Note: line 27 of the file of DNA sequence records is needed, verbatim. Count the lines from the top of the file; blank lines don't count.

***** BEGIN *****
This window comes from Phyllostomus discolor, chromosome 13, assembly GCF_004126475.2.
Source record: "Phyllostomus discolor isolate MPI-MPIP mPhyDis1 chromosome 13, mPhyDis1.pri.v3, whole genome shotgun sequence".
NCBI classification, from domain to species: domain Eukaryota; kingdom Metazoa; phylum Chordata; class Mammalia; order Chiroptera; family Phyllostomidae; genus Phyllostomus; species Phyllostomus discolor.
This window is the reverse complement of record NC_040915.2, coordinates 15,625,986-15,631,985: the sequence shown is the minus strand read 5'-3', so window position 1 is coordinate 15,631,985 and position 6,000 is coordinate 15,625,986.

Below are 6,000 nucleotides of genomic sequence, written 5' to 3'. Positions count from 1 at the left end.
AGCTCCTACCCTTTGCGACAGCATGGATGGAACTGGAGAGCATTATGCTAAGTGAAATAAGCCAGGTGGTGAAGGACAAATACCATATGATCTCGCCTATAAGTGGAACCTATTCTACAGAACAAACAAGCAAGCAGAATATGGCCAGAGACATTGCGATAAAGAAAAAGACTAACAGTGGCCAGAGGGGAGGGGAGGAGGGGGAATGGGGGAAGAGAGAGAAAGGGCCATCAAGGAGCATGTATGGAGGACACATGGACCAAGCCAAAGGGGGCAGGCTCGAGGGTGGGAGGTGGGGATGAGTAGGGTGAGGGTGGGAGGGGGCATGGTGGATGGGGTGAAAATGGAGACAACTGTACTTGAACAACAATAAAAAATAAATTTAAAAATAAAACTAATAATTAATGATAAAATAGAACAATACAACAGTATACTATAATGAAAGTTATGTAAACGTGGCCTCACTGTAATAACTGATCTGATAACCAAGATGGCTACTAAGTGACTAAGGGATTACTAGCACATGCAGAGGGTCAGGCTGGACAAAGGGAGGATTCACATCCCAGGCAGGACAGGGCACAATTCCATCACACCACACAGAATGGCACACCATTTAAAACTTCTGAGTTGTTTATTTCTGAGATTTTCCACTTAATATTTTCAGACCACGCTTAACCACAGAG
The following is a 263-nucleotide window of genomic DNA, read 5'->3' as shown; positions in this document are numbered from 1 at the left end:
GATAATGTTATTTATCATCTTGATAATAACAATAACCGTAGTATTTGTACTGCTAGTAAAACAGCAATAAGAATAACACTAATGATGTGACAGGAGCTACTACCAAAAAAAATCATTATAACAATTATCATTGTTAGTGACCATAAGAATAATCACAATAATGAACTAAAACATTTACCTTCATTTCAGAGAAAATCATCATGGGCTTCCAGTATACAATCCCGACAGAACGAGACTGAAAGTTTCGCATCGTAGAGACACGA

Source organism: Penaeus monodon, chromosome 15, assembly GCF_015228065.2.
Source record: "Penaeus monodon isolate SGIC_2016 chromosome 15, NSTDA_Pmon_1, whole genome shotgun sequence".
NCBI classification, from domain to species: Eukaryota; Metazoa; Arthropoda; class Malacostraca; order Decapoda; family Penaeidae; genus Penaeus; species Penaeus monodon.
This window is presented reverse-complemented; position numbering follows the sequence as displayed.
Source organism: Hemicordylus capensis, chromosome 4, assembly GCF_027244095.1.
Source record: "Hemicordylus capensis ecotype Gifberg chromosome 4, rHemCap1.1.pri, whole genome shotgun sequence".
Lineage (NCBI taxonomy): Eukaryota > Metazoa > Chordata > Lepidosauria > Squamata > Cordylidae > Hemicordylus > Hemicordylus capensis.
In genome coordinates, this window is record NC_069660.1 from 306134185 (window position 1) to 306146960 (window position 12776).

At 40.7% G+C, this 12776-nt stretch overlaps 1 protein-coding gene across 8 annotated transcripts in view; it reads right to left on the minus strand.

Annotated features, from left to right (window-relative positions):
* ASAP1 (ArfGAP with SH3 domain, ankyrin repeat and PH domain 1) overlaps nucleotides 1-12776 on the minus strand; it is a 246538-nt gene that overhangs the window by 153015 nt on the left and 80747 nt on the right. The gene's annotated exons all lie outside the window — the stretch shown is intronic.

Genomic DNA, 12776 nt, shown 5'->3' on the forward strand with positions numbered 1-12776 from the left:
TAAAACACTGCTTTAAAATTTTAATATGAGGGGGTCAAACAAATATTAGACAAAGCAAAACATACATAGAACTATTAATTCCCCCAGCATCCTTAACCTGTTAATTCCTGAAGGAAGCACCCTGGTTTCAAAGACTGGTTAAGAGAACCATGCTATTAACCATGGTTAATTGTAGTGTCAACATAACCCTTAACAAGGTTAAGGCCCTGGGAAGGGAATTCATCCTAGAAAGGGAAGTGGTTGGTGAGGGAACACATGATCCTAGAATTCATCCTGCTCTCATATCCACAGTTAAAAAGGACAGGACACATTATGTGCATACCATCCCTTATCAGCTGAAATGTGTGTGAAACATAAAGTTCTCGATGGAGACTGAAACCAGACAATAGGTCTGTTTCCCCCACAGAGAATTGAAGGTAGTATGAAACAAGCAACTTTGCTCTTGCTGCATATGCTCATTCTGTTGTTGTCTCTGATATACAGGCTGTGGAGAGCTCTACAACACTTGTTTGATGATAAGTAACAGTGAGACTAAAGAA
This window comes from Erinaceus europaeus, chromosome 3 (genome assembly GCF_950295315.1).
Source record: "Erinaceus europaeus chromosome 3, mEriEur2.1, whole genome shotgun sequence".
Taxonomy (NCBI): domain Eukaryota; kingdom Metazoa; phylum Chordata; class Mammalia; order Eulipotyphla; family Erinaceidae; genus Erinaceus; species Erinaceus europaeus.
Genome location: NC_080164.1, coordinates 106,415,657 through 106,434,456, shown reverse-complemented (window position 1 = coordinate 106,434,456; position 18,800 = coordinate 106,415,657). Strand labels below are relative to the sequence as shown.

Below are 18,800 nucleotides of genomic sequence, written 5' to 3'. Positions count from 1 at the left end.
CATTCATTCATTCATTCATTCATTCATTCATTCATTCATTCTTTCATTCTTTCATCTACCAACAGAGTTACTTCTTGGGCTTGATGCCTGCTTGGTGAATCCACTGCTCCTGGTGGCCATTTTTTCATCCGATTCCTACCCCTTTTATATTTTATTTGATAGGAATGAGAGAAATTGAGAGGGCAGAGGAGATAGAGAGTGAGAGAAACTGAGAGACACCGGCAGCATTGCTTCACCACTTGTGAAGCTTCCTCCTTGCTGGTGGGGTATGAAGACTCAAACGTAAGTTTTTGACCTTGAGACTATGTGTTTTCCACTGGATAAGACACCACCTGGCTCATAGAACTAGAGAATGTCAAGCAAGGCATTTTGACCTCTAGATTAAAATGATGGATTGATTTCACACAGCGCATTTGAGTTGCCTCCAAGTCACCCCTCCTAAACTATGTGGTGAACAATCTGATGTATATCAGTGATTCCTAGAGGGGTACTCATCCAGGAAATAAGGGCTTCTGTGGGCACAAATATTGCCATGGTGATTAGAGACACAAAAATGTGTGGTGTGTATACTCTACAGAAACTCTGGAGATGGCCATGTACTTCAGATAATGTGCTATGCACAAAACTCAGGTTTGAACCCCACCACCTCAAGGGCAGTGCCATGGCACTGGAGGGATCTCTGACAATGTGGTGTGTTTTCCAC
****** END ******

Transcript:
CATTCATTCATTCATTCATTCATTCATTCATTCATTCATTCTTTCATTCTTTCATCTACCAACAGAGTTACTTCTTGGGCTTGATGCCTGCTTGGTGAATCCACTGCTCCTGGTGGCCATTTTTTCATCCGATTCCTACCCCTTTTATATTTTATTTGATAGGAATGAGAGAAATTGAGAGGGCAGAGGAGATAGAGAGTGAGAGAAACTGAGAGACACCGGCAGCATTGCTTCACCACTTGTGAAGCTTCCTCCTTGCTGGTGGGGTATGAAGACTCAAACGTAAGTTTTTGACCTTGAGACTATGTGTTTTCCACTGGATAAGACACCACCTGGCTCATAGAACTAGAGAATGTCAAGCAAGGCATTTTGACCTCTAGATTAAAATGATGGATTGATTTCACACAGCGCATTTGAGTTGCCTCCAAGTCACCCCTCCTAAACTATGTGGTGAACAATCTGATGTATATCAGTGATTCCTAGAGGGGTACTCATCCAGGAAATAAGGGCTTCTGTGGGCACAAATATTGCCATGGTGATTAGAGACACAAAAATGTGTGGTGTGTATACTCTACAGAAACTCTGGAGATGGCCATGTACTTCAGATAATGTGCTATGCACAAAACTCAGGTTTGAACCCCACCACCTCAAGGGCAGTGCCATGGCACTGGAGGGATCTCTGACAATGTGGTGTGTTTTCCAC